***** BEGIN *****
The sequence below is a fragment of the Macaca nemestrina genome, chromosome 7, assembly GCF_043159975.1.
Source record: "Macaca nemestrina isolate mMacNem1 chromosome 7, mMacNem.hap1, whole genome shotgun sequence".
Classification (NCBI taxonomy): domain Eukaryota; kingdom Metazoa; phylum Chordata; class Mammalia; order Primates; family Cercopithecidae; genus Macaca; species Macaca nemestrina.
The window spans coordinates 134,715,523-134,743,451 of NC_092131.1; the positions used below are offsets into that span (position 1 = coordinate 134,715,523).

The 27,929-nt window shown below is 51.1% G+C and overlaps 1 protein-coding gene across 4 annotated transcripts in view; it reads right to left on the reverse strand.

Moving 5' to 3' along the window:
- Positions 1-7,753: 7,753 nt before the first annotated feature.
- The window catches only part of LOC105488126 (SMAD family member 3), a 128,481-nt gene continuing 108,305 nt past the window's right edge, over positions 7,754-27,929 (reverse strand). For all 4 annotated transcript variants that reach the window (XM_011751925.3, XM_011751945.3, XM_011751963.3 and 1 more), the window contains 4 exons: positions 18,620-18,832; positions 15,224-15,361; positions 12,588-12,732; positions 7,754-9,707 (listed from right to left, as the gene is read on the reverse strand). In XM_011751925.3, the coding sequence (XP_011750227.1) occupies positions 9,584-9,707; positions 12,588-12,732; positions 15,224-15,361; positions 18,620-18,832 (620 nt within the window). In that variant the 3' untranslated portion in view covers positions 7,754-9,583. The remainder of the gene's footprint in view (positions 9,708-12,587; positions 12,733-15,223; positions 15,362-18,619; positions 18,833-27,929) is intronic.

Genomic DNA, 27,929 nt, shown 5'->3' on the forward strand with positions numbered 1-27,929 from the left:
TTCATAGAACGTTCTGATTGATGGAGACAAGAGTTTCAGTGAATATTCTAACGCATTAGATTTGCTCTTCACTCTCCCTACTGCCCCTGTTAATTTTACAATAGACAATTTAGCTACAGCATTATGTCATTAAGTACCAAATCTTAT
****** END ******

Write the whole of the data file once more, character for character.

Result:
The sequence below is a fragment of the Macaca nemestrina genome, chromosome 7, assembly GCF_043159975.1.
Source record: "Macaca nemestrina isolate mMacNem1 chromosome 7, mMacNem.hap1, whole genome shotgun sequence".
Classification (NCBI taxonomy): domain Eukaryota; kingdom Metazoa; phylum Chordata; class Mammalia; order Primates; family Cercopithecidae; genus Macaca; species Macaca nemestrina.
The window spans coordinates 134,715,523-134,743,451 of NC_092131.1; the positions used below are offsets into that span (position 1 = coordinate 134,715,523).

The 27,929-nt window shown below is 51.1% G+C and overlaps 1 protein-coding gene across 4 annotated transcripts in view; it reads right to left on the reverse strand.

Moving 5' to 3' along the window:
- Positions 1-7,753: 7,753 nt before the first annotated feature.
- The window catches only part of LOC105488126 (SMAD family member 3), a 128,481-nt gene continuing 108,305 nt past the window's right edge, over positions 7,754-27,929 (reverse strand). For all 4 annotated transcript variants that reach the window (XM_011751925.3, XM_011751945.3, XM_011751963.3 and 1 more), the window contains 4 exons: positions 18,620-18,832; positions 15,224-15,361; positions 12,588-12,732; positions 7,754-9,707 (listed from right to left, as the gene is read on the reverse strand). In XM_011751925.3, the coding sequence (XP_011750227.1) occupies positions 9,584-9,707; positions 12,588-12,732; positions 15,224-15,361; positions 18,620-18,832 (620 nt within the window). In that variant the 3' untranslated portion in view covers positions 7,754-9,583. The remainder of the gene's footprint in view (positions 9,708-12,587; positions 12,733-15,223; positions 15,362-18,619; positions 18,833-27,929) is intronic.

Genomic DNA, 27,929 nt, shown 5'->3' on the forward strand with positions numbered 1-27,929 from the left:
TTCATAGAACGTTCTGATTGATGGAGACAAGAGTTTCAGTGAATATTCTAACGCATTAGATTTGCTCTTCACTCTCCCTACTGCCCCTGTTAATTTTACAATAGACAATTTAGCTACAGCATTATGTCATTAAGTACCAAATCTTAT